Victims aged seven to 70 subject to upskirting last year, police figures show

A pensioner and pupils as young as seven were among the increasing number of upskirting victims last year, police figures show.

Upskirting – the act of taking a photo up someone’s skirt without their permission – is illegal in Scotland under the Sexual Offences Act but only became criminal as an individual act in England and Wales today.

The crime is punishable by up to two years in custody under the Voyeurism Act. 

Data shows victims were targeted in shops, while at work, in the street and even at school during 2018. Only a handful of cases resulted in a criminal charge.

The vast majority of cases involved female victims and male perpetrators, according to the data released by police forces under Freedom of Information laws and obtained by the Press Association.

The figures suggested a huge variety in the people targeted, and their locations. Essex Police said a suspect was charged with indecency after upskirt images of a child aged between seven and nine were discovered in his possession.

But another Essex case, involving images of a 70-year-old woman, ran into difficulties after the victim declined or was unable to identify the offender, despite a suspect being identified by police.

Avon and Somerset Police said two girls aged 13 were among those subjected to upskirting, while Northumbria Police said they had a report of a boy laying a mobile on the ground to film up a girl’s skirt – both parties were under 16.

Leicestershire Constabulary said there were six upskirting incidents reported in 2018, with victims as young as 14. In this case, schoolgirls said their teacher had taken pictures up their skirts in the classroom. The teacher received a conditional discharge.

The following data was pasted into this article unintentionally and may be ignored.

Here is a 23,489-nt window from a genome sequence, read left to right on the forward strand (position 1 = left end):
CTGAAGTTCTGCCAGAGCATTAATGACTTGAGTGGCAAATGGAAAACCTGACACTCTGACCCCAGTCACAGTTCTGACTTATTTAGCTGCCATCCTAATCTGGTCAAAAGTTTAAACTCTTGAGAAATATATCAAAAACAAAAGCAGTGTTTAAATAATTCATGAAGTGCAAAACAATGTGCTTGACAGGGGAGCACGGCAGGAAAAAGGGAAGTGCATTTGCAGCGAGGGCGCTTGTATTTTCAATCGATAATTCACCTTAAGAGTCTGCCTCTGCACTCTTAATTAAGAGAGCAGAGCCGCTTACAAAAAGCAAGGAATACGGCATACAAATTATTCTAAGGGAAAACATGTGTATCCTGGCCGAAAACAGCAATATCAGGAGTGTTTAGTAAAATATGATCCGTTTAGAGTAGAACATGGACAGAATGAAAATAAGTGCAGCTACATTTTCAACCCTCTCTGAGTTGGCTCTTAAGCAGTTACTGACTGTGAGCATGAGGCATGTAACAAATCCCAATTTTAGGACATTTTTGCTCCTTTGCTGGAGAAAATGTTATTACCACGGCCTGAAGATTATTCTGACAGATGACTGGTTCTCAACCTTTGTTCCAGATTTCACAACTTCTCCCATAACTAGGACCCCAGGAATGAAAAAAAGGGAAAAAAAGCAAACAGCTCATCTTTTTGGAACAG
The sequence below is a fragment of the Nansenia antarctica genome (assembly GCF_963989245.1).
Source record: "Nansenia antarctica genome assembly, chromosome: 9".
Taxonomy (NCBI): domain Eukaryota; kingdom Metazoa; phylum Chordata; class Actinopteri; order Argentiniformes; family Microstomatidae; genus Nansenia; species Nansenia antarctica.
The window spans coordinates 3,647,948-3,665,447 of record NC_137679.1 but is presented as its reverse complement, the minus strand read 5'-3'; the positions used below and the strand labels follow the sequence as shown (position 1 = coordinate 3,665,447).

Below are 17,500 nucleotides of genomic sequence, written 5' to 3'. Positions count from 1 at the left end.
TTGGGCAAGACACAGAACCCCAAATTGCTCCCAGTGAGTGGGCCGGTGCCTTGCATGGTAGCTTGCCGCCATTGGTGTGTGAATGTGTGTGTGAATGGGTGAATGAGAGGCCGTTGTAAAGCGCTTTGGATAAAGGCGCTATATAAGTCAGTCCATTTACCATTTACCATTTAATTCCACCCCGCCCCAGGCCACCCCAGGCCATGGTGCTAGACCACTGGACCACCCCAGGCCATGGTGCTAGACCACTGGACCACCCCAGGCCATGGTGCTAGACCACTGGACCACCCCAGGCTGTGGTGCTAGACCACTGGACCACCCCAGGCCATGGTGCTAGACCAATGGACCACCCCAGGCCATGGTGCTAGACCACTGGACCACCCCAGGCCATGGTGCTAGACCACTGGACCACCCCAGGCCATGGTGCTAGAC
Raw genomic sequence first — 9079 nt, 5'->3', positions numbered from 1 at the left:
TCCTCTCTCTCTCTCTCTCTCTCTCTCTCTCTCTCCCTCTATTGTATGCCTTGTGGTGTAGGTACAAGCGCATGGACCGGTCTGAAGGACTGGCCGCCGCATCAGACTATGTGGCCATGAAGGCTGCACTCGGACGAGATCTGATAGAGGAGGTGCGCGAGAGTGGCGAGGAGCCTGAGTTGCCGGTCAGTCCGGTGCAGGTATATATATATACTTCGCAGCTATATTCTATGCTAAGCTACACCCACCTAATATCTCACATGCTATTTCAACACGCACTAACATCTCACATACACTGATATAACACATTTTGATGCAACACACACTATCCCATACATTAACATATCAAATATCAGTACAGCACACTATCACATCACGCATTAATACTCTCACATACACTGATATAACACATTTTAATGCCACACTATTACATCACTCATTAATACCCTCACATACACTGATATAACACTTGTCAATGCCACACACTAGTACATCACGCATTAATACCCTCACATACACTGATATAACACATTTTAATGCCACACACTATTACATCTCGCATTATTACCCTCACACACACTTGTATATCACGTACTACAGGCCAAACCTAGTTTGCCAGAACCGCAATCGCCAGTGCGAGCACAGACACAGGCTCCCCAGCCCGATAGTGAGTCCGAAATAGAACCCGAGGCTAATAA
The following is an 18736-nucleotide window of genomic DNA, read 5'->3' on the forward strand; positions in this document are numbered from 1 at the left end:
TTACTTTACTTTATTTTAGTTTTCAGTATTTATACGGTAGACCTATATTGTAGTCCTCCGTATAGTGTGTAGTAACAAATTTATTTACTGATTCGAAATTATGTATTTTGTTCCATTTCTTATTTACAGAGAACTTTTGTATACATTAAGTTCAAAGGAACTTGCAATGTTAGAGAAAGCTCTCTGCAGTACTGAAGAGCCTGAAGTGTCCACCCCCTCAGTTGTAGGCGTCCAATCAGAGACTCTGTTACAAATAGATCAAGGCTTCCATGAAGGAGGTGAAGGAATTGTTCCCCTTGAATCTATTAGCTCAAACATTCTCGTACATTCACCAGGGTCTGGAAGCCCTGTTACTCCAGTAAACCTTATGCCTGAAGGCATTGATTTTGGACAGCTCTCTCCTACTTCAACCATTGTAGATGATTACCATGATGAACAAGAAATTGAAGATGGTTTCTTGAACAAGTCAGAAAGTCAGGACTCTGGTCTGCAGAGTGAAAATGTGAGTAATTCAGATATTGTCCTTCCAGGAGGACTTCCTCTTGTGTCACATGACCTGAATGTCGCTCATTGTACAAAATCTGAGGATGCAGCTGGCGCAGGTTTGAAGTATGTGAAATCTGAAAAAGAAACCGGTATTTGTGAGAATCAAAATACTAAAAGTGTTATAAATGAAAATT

The latest figures show 25 of 43 police forces in England and Wales recorded allegations of upskirting during 2018, compared with just 15 forces in the two years previously.

The number of incidents also jumped, from 78 in between April 2015 and April 2017, to 94 for the whole of 2018.

The exact figure is likely to be much higher because the two largest forces – the Metropolitan Police and West Midlands Police – were among those who failed to reply with information.

Campaigners have long claimed the lack of a specific upskirting offence has also deterred victims from coming forward, while some police officers have previously been unsure of how to investigate any allegation.

The law comes into force following a high-profile campaign spearheaded by 27-year-old writer Gina Martin, who spent 18 months fighting to make the phenomenon a specific offence after two men took a picture up her skirt at a festival in 2017.

Ms Martin, who worked with lawyer Ryan Whelan to lobby government, said: “During the 18 months of campaigning undertaken, I received hundreds of messages and stories from those who had been upskirted.

“It was obvious that we didn’t have the tools to adequately paint a picture of what a big problem upskirting is.”

The fact that reports are increasing shows that victims feel more empowered and emboldened to report what has happened to them, she added.

The Ministry of Justice said the law introduced in England and Wales on Friday “bans the degrading practice to deter perpetrators, better protect victims, and bring more offenders to justice”.

Victims were previously forced to seek prosecution under existing harassment, voyeurism or indecency laws, but said loopholes meant it was often difficult to secure a conviction.

Justice Minister Lucy Frazer said: “We have always been clear – there are no excuses for this behaviour and offenders should feel the full force of the law. From today, they will.”

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The campaign to criminalise upskirting was backed by TV presenters Holly Willoughby and Laura Whitmore, but received a temporary blow when veteran Conservative backbencher Sir Christopher Chope objected to a private member’s bill that would have seen the legislation make it swiftly onto the statute books.

Ms Martin said: “Today, the Voyeurism Act comes into effect and I’m so happy. Finally, we have a fit-for-purpose law that protects against every instance of upskirting – as we should have always had. 

“But this is just the beginning. Please raise your voice and report if you are a victim or if you see someone become one – every report builds a picture so we can stop upskirting.”

Additional reporting by Press Association

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